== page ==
5 Even so then, at this present time there is a remnant according to the election of grace. 6 And if by grace, then it is no longer of works; otherwise grace is no longer grace. But if it is of works, it is no longer grace; otherwise work is no longer work.” (Romans 11:5–6, NKJV)
Just as God gathered a remnant of His people back to Jerusalem after their Babylonian captivity and exile, He is now gathering a remnant for salvation “according to the election of grace.” Here, and throughout the book of Romans, grace (which is heard in the truth of the gospel, Colossians 1:5-6) is set in contrast to law keeping law (the law of Moses) as the means of justification (Romans 3:21-26). Grace is not obtained through law-keeping, for if one keeps the law (without sin), then his reward is a debt earned, not a gift given (Romans 4:1-8; Ephesians 2:8-9). So, how does God execute “the election of grace?” God elected (chose) to save sinners in Christ (Ephesians 1:4-6). Through the blood of Christ, God makes forgiveness of sins available “according to the riches of His grace” (Ephesians 1:7). God calls sinners out of sin into salvation by the gospel (2 Thessalonians 2:13-14). Faith obeys God and obtains grace, just like Abraham and his faith (Romans 4:16; James 2:21-24). We are saved “by grace through faith,” not by earning grace, but with a faith that takes God at His word and does what He says. Christians do that, and stand in the “true grace of God” (1 Peter 5:12).
37 And a great windstorm arose, and the waves beat into the boat, so that it was already filling. 38 But He was in the stern, asleep on a pillow. And they awoke Him and said to Him, “Teacher, do You not care that we are perishing?” 39 Then He arose and rebuked the wind, and said to the sea, “Peace, be still!” And the wind ceased and there was a great calm. 40 But He said to them, “Why are you so fearful? How is it that you have no faith?” (Mark 4:37–40, NKJV)
We have had a lot of wind storms where I live this winter, and another warning was just issued. When the storms of life billow up around us we may be like the disciples of Jesus. Frightened, we may question whether God knows and whether He cares. Jesus calming the storm assures us He does. In fact, if we are willing to learn the lesson, Jesus teaches us fear results from a lack of faith in Him. The Lord said, “I will never leave you nor forsake you. So we may boldly say: ‘The Lord is my helper; I will not fear. What can man do to me?’” (Hebrews 13:5-6) We know there will be storms in life, but we trust the Lord will see us safely through them all. Instead of being hindered by fear, boldly continue to rely on the Lord. His will prevails, as do all those who commit themselves to doing His will (Matthew 6:10; 7:21). “…for I know whom I have believed and am persuaded that He is able to keep what I have committed to Him until that Day” (2 Timothy 1:12).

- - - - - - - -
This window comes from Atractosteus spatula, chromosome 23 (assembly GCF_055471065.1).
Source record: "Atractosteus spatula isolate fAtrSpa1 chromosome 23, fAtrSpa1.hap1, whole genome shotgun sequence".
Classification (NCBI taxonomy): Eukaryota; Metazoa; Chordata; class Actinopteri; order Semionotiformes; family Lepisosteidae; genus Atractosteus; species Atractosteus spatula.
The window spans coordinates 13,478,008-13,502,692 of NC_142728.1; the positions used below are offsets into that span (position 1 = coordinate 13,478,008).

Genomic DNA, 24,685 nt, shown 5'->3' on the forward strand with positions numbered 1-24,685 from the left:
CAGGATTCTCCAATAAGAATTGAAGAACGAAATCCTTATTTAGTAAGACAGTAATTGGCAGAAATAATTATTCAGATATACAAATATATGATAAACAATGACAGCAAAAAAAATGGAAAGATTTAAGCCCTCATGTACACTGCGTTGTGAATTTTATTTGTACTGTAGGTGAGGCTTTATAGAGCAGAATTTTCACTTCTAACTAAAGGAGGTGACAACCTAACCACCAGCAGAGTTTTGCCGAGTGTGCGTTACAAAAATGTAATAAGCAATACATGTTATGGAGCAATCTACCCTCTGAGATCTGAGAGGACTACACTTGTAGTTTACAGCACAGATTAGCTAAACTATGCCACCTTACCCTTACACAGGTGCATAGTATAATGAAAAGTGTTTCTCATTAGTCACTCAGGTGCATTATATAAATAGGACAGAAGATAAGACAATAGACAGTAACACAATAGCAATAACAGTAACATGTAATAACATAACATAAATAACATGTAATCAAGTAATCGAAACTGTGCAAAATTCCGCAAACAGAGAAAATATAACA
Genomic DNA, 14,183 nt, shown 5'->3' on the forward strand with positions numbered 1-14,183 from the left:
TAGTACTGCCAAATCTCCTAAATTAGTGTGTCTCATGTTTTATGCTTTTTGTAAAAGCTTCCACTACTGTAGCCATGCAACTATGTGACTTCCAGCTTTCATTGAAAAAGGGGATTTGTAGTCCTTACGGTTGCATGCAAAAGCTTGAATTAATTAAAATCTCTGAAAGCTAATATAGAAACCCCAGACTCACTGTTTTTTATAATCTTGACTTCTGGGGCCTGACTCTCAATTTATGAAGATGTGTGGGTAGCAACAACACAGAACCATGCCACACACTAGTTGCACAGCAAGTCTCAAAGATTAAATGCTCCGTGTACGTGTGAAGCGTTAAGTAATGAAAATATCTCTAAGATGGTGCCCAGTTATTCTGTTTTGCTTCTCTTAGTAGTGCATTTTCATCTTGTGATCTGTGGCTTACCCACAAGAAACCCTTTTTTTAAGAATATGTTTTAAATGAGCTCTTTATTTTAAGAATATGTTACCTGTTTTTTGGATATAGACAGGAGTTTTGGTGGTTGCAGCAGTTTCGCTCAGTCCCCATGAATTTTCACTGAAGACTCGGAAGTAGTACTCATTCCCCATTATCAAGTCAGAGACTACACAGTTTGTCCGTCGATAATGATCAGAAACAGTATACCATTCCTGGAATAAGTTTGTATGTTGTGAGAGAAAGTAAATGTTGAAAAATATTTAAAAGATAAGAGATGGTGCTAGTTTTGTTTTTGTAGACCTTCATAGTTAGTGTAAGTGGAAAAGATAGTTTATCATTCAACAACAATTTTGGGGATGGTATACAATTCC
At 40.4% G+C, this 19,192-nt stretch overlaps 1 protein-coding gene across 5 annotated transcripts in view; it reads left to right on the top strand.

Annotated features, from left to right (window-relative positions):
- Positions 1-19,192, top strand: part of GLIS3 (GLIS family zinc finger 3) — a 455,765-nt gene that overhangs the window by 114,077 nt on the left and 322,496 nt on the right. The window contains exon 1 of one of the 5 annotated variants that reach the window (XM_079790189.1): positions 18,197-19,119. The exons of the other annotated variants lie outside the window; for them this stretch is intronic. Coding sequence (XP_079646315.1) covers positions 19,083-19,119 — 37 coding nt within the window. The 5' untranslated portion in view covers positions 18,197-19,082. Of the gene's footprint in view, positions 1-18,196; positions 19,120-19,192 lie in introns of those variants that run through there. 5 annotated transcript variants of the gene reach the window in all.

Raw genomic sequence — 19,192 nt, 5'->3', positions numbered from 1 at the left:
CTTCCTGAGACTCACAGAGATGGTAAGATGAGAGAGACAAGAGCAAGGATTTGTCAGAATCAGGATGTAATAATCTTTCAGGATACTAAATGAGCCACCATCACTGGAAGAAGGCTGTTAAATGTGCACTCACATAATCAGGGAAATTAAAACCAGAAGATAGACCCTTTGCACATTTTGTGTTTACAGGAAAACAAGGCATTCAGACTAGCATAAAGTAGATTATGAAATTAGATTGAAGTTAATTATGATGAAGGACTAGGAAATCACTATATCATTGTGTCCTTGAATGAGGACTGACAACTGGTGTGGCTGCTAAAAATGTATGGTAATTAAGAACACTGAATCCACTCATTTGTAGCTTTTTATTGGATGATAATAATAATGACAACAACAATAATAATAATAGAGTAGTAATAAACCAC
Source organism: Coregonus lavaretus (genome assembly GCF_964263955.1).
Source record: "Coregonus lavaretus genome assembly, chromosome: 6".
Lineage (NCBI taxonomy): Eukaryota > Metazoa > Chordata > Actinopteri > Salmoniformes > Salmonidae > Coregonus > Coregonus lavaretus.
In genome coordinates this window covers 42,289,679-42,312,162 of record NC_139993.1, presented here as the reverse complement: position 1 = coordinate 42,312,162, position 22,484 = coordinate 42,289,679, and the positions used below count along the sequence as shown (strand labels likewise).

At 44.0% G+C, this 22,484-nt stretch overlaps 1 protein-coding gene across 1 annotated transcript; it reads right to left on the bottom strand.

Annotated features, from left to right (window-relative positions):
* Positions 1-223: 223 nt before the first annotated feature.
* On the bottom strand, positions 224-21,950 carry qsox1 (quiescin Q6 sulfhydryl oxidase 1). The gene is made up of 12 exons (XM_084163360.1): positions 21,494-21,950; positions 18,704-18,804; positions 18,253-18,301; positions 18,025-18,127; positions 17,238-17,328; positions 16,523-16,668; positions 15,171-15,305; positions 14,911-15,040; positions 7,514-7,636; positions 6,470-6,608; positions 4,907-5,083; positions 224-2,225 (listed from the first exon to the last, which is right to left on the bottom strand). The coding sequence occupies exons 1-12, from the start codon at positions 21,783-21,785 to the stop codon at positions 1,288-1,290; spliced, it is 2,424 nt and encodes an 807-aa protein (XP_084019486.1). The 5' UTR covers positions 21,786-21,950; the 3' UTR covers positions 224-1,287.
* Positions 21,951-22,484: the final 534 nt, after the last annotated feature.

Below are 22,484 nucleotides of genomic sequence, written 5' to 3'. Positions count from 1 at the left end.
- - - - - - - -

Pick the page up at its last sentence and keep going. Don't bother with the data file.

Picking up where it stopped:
24 Therefore the law was our tutor to bring us to Christ, that we might be justified by faith. 25 But after faith has come, we are no longer under a tutor. (Galatians 3:24–25, NKJV)
The law of which Paul speaks in today’s passage is the Law of Moses (Galatians 3:17-23). A fundamental purpose of the law given to Israel at Sinai was to tutor Israel to bring them to Christ. Just as a tutor was the guardian in a household who was responsible for the care and discipline of the children, the law was responsible for disciplining Israel about sin while emphasizing their need for redemption. However, the law of Moses could not save the lost (Hebrews 10:1-4). It was never designed to be man’s way of salvation (Galatians 3:21-22; Romans 3:20). When “faith” came, that is, when the gospel was preached, the need for the tutor – the Law of Moses – ended. No one is under the Law of Moses today. We are all under the gospel of Christ (Matthew 28:18-20; Hebrews 1:1-2). Every attempt to bind any portion of the Law of Moses on folks today fails to respect the saving power of the gospel. The Law of Moses could never save sinners, and it still cannot do so. Only the gospel of Christ has the power to save the lost (Romans 1:16-17).
2 And devout men carried Stephen to his burial, and made great lamentation over him. 3 As for Saul, he made havoc of the church, entering every house, and dragging off men and women, committing them to prison. 4 Therefore those who were scattered went everywhere preaching the word. (Acts 8:2–4, NKJV)